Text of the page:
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Nature Watch: Capturing Flowers Blooming ... and The Prairie Wind

By David Schonauer   Tuesday December 18, 2018


Time lapses can be deconstructed by the numbers:

For instance, Slovakian photographer Majo Chudý’s three-minute video Flowers Blooming 2 is composed of 24,626 images from a total of 40,000 shots captured over a nine-month period. It was a complicated process, he notes.

“I could not estimate in advance the blooming period of each flower, so it was very hard to set the interval between each exposition,” he explains. “I chose 1-2 minutes. The longest blooming of Orchidea Dendrobium is over 105 hours. Therefore, it consumed more than 2000 shots. The fastest flowering flower was Succulent Faucaria and Hibiscus rosa-sinensis. Although blooming lasted only 7 hours, I shot about 1500 shots for everyone. I knew they would be fast and so I shorten the interval for 20 seconds.”

But numbers don’t convey the astonishing beauty of the final video, which we feature today. We also feature director Martin Lisius’s Prairie Wind, a 16K HDR film shot with two 50-megapixel Canon 5DS DSLRs. “I’ve captured hurricanes, tornadoes, and lightning on Super 35mm motion picture film, 4K and even 3D,” he says. “I wanted to try something different, something more immersive.”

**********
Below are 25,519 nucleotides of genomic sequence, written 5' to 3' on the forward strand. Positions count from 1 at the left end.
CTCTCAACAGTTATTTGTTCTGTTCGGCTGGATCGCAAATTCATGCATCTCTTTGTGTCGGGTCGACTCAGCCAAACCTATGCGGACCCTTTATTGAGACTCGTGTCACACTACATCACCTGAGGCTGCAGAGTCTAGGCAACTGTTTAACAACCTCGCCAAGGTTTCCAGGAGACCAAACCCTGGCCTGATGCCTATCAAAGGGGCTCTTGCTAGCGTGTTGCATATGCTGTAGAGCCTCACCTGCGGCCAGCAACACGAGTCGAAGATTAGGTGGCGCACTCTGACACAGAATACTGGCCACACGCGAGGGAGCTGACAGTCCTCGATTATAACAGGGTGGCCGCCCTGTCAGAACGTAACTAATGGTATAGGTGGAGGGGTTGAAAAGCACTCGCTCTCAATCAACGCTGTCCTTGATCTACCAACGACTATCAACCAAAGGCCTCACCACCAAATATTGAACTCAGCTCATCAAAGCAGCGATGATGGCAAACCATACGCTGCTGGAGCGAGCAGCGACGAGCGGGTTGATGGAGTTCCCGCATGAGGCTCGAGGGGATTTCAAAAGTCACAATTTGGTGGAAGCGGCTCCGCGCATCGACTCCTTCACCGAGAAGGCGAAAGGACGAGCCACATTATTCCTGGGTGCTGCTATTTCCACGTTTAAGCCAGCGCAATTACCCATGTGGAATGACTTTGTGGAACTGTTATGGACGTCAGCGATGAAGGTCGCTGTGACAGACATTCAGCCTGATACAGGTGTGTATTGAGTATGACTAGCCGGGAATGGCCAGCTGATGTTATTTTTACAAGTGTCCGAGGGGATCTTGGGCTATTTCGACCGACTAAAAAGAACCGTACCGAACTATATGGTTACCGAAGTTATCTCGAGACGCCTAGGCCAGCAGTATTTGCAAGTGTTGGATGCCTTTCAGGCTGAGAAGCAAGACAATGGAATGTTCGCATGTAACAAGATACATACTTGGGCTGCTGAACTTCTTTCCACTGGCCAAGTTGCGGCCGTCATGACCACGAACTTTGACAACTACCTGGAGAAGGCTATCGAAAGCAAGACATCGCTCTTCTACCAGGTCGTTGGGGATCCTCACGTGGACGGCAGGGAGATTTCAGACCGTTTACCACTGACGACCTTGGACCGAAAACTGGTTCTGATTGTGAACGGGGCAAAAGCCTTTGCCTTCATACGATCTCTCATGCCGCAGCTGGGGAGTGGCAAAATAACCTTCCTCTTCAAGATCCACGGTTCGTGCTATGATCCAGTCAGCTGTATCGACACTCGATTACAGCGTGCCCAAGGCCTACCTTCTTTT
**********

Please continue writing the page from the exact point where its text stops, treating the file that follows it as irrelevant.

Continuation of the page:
The 4-minute short film is currently available at YouTube and Vimeo. One day we may get to see it as Lisius conceived it — once video displays offer 16K resolution.
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Flowers Blooming 2

Majo Chudy shot his time lapse of flowers blooming using a Sony a7 mirrorless camera and a Tamron 24-70mm f/2.8 lens. His studio was a simple setup consisting of black blankets and a bulb wrapped in aluminum foil. “Very much postproduction work has led to the removal of the tiny insects that passed through the flowers during flowering. Just over three minutes of video shows incredible 929 hours of real time,” Chudy notes.

Flowers featured in the film: Apricot, Amaryllis, Rose, Lily, Pear, Apple, Orchid, Cherry, Alstroemeria, Schlumbergera, Anemone hupehensis, Succulent Faucaria, Hibiscus rosa-sinensis.


Prairie Wind

“I’m fortunate to have grown up on the Great Plains of America where I can touch the sky often,” writes director Martin Lisius. “A storm there can transform you. It’s a conduit to God, an interaction with Wakinyan, the Lakota thunder spirit. While you are part of the storm, the bonds of earth are lifted, and you are free.”

To capture the prairie wind, pushed the limits of camera tech. “In early 2018, I embarked on a mission to capture storms on the highest resolution motion picture format I could reasonably acquire, which for me was 16K (15,985 x 5792 pixels). It didn’t actually exist, so I had to create it,” he notes. “After much testing, I decided on using two 50MP cameras fixed to a custom-made calibrated mount. It was a daunting task, but I was able to make it work.”

Once he had the photos he needed, Lisius began stitching them together into 16K clips, notes PetaPixel. The clips are as long as 23-seconds each and contain up to 700 photo sets.

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